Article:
Then the STs play the game in small groups.

Level 2+

What is it?

A ST thinks of an object (or you tell him one). The other STs ask questions in turn to try and guess the identity of the object, e.g.. "Is it heavy?' "Can you drink it?' 'Has it got a smell?" 'Can you sit on it?" If the class can't guess in 20 questions the ST has won. The person who guesses the object takes the next turn as presenter.

Level 2+

Grammar Tennis

Put STs into 2 teams. A ST comes out from each team and these STs sit facing each other at the front of the class. ST 'A' serves by saying the past participle of any irregular verb. (If s/he gets it wrong s/he can have another try, like the second service in tennis. ST 'b' responds by saying the simple past of that verb. Then A says the infinitive. A point is given for each correct part of the verb. They then repeat the 'tennis', this time with B starting first. Then A new pair takes over.

Level 2+

Word Quiz

Put the STs in teams and ask them the questions in turn, one question for each team. If the team being asked doesn't know, it's thrown open to the others. One point for each correct answer.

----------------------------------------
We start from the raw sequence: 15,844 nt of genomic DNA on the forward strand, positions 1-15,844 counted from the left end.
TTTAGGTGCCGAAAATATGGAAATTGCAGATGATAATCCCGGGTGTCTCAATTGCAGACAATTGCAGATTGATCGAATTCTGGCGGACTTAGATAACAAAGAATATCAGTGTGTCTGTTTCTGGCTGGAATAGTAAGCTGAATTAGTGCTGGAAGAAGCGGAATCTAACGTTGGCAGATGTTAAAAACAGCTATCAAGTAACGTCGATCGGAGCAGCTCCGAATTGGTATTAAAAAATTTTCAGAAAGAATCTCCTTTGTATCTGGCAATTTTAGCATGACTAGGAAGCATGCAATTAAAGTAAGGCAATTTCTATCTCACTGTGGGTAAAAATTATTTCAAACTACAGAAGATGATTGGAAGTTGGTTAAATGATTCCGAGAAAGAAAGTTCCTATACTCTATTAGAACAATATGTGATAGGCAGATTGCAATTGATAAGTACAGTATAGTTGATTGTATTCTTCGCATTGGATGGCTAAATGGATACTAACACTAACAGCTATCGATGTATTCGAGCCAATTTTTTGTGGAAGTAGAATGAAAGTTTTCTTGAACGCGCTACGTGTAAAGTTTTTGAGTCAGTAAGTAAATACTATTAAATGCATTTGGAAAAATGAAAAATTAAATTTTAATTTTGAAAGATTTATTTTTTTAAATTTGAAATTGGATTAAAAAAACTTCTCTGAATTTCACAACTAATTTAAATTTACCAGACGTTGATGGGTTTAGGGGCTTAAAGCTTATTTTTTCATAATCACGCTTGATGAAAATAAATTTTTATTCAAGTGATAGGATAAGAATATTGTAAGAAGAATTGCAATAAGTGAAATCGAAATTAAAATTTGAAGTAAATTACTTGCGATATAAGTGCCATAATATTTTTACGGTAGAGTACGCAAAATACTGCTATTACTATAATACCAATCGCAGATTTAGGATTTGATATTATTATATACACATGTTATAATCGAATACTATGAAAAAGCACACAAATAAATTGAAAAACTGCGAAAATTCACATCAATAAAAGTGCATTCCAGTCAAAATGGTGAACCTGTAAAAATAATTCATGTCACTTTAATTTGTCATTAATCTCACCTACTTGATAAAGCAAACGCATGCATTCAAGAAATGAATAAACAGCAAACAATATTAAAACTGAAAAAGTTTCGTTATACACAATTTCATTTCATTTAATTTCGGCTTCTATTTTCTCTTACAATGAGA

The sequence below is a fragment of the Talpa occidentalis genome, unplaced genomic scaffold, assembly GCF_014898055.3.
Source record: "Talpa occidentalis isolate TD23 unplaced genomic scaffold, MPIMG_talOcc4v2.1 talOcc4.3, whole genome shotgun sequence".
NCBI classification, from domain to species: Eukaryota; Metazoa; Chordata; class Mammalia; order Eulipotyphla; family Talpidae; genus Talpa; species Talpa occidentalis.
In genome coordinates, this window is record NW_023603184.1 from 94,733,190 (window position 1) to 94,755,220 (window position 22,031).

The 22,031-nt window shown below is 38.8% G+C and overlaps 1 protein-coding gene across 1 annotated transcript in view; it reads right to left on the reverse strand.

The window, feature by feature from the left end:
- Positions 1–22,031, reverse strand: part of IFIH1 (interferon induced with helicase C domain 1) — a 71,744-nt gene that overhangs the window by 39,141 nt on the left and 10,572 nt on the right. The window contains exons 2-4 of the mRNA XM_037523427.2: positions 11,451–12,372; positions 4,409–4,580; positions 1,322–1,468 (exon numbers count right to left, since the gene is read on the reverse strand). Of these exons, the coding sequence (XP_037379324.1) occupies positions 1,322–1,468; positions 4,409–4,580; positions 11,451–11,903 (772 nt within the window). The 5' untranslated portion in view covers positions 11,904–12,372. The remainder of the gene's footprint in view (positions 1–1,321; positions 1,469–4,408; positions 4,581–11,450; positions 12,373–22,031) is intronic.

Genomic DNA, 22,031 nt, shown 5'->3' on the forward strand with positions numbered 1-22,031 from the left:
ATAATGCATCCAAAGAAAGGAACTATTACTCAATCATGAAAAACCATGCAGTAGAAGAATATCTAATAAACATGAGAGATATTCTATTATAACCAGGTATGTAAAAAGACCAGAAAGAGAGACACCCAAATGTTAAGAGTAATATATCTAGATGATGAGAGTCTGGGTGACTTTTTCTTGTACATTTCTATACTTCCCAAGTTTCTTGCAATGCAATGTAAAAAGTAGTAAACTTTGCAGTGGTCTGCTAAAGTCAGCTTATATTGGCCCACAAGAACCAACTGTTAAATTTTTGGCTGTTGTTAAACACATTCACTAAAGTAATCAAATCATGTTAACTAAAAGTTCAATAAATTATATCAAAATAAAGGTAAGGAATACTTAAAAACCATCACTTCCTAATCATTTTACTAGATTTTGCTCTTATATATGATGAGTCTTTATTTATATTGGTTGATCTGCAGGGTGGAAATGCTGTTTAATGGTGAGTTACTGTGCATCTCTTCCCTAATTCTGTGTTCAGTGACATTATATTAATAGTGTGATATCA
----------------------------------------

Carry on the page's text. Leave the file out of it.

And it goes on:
What is the opposite of each of the following words?

1. Boiling
2. Never
3. Full
4. Married
5. Quiet
6. Early
7. The same
8. Love
9. Backwards
10. Inside

Level 2+


One ST must try to answer questions from the class about a chosen topic. However, s/he is given a 'taboo' word that s/he must not use in his answers to the questions. e.g., yes, no, black, white, table, breakfast, (to) drink, coat, floor, etc....

The other STs obviously try to ask questions that will force the chosen ST to use the taboo word in his answers. e.g. taboo word: floor

ST1: where are your feet?     ST2: (lifts feet up) In the air

ST3: where's your chair?     ST2: Underneath my bum

ST4: What do you walk on?     ST2: My feet. (ETC.)

Level 2+

Reducing Sentences